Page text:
My name is Marisa Repasch. I am a PhD student, an explorer, a trail runner, a mountain biker, a basketball player, and an artist when I find time to put paint onto canvas. I am fascinated by rivers and am pursuing research to understand how they interact with the landscape.
My new home is in Potsdam, Germany where I am pursuing a PhD in Earth Sciences. I am working with scientists in various disciplines at the GFZ German Centre for Geoscience Research at the Helmholtz Centre – Potsdam. My primary advisors are Dirk Sachse (organic geochemistry) and Niels Hovius (geomorphology). We are an integral component of the StRATEGy international research training group funded by the DFG (Link to StRATEGy Program). Our goal is to understand the geomorphic drivers of the isotopic composition of terrestrial organic matter transported through fluvial systems draining the NW Argentinian Andes.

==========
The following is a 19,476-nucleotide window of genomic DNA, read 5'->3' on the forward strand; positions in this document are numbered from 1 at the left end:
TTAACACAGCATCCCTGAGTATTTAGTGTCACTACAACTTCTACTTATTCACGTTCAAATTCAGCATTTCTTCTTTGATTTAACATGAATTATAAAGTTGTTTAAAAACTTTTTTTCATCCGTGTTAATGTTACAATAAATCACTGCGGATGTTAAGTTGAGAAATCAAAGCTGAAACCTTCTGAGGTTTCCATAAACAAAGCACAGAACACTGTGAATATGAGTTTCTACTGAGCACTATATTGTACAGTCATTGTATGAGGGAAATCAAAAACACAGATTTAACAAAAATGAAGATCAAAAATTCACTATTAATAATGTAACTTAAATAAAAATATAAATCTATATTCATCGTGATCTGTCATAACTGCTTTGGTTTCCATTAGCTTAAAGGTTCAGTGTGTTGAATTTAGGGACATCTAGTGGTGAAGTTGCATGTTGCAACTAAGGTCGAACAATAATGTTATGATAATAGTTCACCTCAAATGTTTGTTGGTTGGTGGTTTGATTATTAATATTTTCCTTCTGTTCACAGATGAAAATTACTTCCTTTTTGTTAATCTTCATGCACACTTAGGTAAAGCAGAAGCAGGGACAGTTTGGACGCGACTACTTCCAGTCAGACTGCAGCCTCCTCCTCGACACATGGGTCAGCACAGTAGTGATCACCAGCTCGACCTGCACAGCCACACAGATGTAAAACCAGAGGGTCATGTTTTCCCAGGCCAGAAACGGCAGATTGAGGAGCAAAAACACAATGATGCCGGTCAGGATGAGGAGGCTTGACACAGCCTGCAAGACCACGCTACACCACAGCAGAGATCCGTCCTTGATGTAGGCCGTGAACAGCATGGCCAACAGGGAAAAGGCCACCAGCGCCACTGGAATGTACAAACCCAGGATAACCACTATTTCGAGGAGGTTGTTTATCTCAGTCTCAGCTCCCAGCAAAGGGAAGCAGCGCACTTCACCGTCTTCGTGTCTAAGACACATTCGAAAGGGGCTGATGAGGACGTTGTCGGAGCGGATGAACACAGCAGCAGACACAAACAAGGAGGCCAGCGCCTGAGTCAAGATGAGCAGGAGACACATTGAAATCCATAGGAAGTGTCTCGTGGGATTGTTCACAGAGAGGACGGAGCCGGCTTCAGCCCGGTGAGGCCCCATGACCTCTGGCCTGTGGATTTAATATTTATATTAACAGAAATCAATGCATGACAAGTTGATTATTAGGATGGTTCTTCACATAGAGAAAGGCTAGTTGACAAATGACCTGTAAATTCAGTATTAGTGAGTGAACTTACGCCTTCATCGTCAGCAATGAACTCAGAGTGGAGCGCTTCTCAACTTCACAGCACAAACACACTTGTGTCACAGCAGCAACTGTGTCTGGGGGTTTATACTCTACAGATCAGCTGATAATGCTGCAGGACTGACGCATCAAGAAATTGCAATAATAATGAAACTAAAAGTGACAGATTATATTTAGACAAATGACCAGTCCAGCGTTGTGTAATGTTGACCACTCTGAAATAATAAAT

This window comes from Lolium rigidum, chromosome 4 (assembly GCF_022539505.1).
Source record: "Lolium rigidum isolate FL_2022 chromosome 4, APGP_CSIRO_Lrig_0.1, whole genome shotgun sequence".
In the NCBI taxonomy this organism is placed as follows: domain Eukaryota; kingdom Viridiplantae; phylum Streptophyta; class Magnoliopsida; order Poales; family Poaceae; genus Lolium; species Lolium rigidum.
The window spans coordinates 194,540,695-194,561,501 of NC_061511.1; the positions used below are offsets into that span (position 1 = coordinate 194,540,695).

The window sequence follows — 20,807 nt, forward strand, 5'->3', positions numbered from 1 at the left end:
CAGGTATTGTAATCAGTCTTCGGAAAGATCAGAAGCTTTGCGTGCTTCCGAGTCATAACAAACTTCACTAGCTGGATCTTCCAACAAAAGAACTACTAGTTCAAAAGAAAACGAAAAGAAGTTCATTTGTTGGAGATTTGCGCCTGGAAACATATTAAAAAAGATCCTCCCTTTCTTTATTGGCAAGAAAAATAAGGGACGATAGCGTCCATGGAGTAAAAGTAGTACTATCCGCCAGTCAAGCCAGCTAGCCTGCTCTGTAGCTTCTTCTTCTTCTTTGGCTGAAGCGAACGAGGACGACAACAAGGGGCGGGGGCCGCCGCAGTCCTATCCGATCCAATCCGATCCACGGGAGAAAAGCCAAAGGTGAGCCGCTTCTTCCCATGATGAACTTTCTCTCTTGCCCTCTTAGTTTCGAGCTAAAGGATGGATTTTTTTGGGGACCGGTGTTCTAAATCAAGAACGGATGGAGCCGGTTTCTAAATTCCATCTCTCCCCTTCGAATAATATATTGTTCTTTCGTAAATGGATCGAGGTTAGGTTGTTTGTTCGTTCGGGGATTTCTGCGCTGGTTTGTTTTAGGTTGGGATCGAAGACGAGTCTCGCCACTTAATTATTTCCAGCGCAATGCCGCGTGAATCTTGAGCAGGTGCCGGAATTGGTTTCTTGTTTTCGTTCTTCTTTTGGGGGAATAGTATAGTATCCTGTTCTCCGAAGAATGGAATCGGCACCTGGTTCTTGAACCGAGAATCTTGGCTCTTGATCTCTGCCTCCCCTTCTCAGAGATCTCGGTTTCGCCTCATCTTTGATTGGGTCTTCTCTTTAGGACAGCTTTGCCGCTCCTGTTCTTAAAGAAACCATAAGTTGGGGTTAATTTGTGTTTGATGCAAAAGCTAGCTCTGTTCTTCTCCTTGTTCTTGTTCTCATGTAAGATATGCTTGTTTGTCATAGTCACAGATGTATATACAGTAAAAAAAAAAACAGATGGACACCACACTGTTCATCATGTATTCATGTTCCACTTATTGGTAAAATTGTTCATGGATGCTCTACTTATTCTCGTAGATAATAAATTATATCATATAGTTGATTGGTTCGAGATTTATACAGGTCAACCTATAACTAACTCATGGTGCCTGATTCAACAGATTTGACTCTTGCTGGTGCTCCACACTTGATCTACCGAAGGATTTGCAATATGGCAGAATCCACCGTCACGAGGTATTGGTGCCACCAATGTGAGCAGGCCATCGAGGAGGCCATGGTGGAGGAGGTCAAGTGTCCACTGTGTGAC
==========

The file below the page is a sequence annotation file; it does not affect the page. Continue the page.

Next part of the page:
I recently earned my M.Sc. degree in Earth and Planetary Sciences at the University of New Mexico, under the supervision of Dr. Karl Karlstrom. Living in New Mexico inspired me to ask questions about the development of its amazing landscape. I decided to study the evolution of the New Mexico landscape, and in order to do that I chose to study the Rio Grande. Rivers set the pace of regional landscape evolution, so by learning the rates of change in the Rio Grande and the processes that drive these changes, we can understand how and why the New Mexico landscape has evolved the way it has.
Prior to graduate school . . .
I was born and raised in Fountain Hill, Pennsylvania. Basketball, rollerblading, woodland-frolicking, and story-writing sum up my formative years. In 2014 I received my B.S. in Earth and Environmental Science from Lehigh University, where I fell in love with Geology and academia. In addition to discovering my passion, I played on Lehigh’s Division 1 women’s basketball team.